– K. P. Muzumdar.

Hahnemann, while advocating the administration of medicines orally, did not lose slight of the fact that the same can also be administered by other than the oral route. In the 6th edition of Organon in aphorisms 284-85, he clearly mentions about external applications. He says that curative remedy may be continued internally, while the same remedy is used externally the ointment, liniment, cerate etc.

Homoeopathic medicines can be dispensed for external application in vehicles such as Olive Oil, Glycerin, Almond Oil, Soft paraffin, white wax, Spermaceti, Sesame Oil, Oil of Rosemary, Prepared lard, Curd soap, Hard soap, Soft soap, Starch, etc.

Almond Oil: (Oleum Amygdalae 011, Amygdale)

Almond oil is a volatile oil obtained from dried kernel (deprived of fixed oil) of Prunus amygdalus Batch. Var dulcis (DC) Koerhne, or of Prunus amygdalus Batsch, Var amara (DC) Focker, by macerations with water and subsequent distillation with steam. It contains not less than 80 Percent benzaldehyde.

Description: A pale yellow oil; odour, slight, and characteristic taste, bland and nutty.

Solubility: Almost insoluble in alcohol (95 per cent) miscible with solvent ether, with chloroform and with light petroleum (boiling range, 40* to 60*).

Acid Value : Not more than 4.00.

Freezing Point :Remains clear after exposure to a temperature of-10* (for three hours; does not congeal until the temperature has been reduced to about-18*.

Refractive Index: At 20*, 1.470 to 1.473.

Saponification Value: 188 to 196.

Weight per ml: At 20*, 0.910 to 0.915 g.

Apricot-Kernel Oil and Peach Kernel Oil:

Shake 5 ml. vigorously for one minute with 1 ml. of a freshly prepared mixture of equal parts of weight of sulphuric acid, nitric acid and water, kept cool while cautiously mixed; after fifteen minutes the whitish mixture produced shows no pink colour.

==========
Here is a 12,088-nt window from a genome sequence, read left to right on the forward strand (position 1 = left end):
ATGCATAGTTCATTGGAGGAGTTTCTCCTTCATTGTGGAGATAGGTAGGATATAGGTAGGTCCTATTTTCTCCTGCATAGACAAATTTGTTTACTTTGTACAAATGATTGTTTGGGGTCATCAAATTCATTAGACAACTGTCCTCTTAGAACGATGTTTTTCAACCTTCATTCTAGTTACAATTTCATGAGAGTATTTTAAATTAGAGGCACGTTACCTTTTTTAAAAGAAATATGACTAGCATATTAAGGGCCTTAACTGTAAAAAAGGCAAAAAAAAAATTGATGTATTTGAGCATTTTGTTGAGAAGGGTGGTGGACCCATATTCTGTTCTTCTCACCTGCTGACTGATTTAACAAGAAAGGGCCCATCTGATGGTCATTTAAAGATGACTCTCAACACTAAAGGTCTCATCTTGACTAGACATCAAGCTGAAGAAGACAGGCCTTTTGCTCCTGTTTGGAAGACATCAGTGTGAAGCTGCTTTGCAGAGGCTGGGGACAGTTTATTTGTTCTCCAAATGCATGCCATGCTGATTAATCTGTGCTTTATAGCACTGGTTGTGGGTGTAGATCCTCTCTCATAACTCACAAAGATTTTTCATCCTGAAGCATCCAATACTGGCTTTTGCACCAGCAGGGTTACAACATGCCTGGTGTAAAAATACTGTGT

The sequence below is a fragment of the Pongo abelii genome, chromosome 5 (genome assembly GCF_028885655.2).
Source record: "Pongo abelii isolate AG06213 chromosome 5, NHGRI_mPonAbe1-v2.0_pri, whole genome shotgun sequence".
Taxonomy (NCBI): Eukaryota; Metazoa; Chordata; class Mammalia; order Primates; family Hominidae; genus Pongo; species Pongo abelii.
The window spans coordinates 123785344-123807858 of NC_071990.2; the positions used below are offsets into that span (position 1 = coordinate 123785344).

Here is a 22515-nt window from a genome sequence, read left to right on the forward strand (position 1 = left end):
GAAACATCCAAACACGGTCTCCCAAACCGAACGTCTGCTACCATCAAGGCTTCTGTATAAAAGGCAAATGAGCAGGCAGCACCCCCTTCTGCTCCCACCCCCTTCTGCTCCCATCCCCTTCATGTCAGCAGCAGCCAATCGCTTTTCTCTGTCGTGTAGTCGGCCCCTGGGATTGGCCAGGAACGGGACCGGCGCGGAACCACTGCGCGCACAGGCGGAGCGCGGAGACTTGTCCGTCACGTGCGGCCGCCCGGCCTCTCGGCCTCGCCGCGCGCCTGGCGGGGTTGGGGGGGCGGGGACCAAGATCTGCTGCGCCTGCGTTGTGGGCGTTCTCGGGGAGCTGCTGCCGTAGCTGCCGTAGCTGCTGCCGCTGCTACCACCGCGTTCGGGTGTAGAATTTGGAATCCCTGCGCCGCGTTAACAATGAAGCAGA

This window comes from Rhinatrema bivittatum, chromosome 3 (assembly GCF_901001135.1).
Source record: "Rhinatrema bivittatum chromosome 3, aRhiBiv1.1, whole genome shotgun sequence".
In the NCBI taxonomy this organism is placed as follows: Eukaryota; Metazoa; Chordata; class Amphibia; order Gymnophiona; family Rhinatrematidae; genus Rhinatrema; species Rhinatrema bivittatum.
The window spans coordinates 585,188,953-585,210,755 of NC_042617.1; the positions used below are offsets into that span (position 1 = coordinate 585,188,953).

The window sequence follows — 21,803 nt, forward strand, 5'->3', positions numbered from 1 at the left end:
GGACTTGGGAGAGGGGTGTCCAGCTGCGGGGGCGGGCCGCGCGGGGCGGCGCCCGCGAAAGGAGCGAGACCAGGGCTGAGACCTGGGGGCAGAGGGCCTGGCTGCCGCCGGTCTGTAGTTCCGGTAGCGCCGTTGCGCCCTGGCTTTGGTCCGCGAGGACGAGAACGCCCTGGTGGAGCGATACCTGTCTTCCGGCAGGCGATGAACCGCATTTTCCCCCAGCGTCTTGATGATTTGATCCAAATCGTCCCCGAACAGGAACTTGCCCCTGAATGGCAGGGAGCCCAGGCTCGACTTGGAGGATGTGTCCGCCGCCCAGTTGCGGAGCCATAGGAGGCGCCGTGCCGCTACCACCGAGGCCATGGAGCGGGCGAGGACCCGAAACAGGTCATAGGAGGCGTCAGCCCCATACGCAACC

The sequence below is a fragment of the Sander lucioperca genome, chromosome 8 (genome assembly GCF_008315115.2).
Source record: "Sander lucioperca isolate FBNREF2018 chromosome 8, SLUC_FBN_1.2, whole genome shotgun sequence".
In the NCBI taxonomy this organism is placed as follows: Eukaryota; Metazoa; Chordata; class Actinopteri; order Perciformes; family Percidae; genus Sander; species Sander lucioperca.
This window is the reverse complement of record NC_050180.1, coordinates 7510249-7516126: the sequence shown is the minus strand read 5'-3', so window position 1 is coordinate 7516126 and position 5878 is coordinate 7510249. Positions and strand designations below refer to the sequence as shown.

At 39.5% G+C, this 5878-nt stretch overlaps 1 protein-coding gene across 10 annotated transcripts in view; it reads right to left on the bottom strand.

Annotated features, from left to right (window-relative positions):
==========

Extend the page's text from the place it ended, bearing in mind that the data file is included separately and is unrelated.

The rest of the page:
Arachis Oil

Complies with the best for the absence of arachis oil in other oils.

Cotton seed Oil: Complies with the test for the absence of cotton seed oil in other oils.

Sesame Oil: Complies with the test for the absence of Sesame oil in other oils.

Olive Oil (Oleum Olivae, Ol. Oliv.). It is obtained by crushing the recently collected ripe olives in milk without breaking the putamen, then moderately pressing the pulpy mass. This produces the highest grade oil known as virgin oil.

Description: A pale yellow or greenish-yellow oil; odour, slight, but not rancid; taste is characteristic. At lower temperatures it may be solid or partly solid.

Solubility : Almost insoluble in alcohol (95 per cent) miscible with solvent ether, with chloroform and with light petroleum (boiling range, 40* to 60*).

Acid Value: Not more than 2.0.

Refractive Index: At 20*, 1.468 to 1.471.

Saponification Value: 190 to 195.

Weight per ml.:At 20*, 0.910 to 0.913 g.

Arachis Oil: Complies with the test for the absence of cotton seed oil in other oils.

Sesame Oil: Shake with an equal volume of a mixture of 9 parts by volume of alcohol (90 per cent) and I part by volume of strong ammonia solution, and heat on a water bath until free from alcohol and test for the absence of sesame oil in other oils.

Storage: Olive oil should be kept in a well-closed container.

Glycerin (Glycer)

Synonym-Glycerol